Robert Murphy, April 22- In their recent op-ed on the ethanol mandate and gas prices, Tom Buis and Bob Dinneen greatly misled Politico’s readers with both contradictory claims and withholding crucial facts. Both the government’s own analysis and common sense tell us ethanol mandates are costly. The way to bring down gas prices is less government interference, not more.
The reader doesn’t need a PhD in economics to see the smoke and mirrors in the Buis and Dinneen piece. Early on, they claim that Renewable Identification Number (RIN) credits for ethanol are “free,” and that they were “created at the oil companies’ insistence.” Then in the very next sentence they say that early this year “the price of RINs rose dramatically,” and later in their op-ed state that petroleum industry trade groups are spending “millions of dollars” to attack the renewable fuel mandates.
Now regardless of what the reader may think about oil companies, the above claims make no sense. Here’s what really happened: The federal government has established a Renewable Fuel Standard (RFS) that requires refiners to blend in a minimum amount of ethanol into the nation’s fuel mix. Recognizing that certain refiners are closer geographically to the source of ethanol, the refining industry asked that a credit trading system be implemented. This way, if it were cheaper for Refinery X to blend in additional gallons of ethanol, it could more than meet its quota of the mandate, to take the onus off of Refinery Y, where it would be more expensive. In order to share the pain equitably, Refinery X would sell its surplus RIN credits to Refinery Y. Thus, the nation as a whole would still meet the aggregate ethanol mandate required by the federal government, while minimizing the economic costs of compliance. This is the limited sense in which the oil industry “asked” for the RIN system.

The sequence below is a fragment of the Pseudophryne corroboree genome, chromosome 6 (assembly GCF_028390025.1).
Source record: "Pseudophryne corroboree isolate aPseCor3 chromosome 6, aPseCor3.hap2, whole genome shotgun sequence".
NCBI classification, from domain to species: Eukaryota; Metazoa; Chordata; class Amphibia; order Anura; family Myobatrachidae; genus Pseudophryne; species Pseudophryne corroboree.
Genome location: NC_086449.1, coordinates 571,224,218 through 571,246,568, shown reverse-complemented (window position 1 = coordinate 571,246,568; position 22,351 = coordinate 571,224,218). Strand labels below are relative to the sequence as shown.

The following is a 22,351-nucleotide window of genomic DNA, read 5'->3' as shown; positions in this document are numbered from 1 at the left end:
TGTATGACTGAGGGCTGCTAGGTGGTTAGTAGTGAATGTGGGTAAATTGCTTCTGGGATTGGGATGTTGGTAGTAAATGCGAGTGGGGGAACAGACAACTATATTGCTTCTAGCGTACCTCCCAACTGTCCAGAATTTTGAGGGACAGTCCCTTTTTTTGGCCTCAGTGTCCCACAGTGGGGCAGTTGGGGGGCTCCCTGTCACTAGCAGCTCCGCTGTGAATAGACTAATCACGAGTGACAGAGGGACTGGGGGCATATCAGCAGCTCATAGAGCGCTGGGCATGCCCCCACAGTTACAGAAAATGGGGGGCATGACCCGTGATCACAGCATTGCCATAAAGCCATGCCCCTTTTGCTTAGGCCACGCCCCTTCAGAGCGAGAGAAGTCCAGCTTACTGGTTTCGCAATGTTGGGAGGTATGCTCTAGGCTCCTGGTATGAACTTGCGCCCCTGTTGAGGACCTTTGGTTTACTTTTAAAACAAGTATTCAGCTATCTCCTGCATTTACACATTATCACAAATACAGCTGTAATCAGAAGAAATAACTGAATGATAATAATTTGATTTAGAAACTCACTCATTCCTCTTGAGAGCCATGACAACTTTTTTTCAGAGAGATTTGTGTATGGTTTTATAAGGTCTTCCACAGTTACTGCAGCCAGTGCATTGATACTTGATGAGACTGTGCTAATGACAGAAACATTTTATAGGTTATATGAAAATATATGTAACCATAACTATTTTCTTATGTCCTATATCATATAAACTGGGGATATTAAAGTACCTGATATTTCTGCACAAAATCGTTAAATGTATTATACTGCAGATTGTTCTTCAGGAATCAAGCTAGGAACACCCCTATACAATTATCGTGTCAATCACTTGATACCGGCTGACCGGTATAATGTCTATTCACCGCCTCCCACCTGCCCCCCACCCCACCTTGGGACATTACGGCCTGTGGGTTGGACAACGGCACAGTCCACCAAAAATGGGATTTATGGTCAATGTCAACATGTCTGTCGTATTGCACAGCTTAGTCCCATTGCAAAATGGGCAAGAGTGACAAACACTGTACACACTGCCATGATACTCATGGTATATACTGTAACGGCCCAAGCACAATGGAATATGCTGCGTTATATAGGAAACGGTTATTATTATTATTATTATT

As far as Buis and Dinneen’s claims that RINs are “free,” the simple fact is that RIN credits spiked from 7 cents early in 2013 to over $1 in March. Of course this represents a genuine burden to refiners. The federal mandate is causing individual companies to do things that they otherwise would not choose to do. If it really made economic sense to blend in 13.8 billion gallons of ethanol into the fuel mix this year (what the RFS requires), you wouldn’t need a federal mandate forcing the refiners to act this way.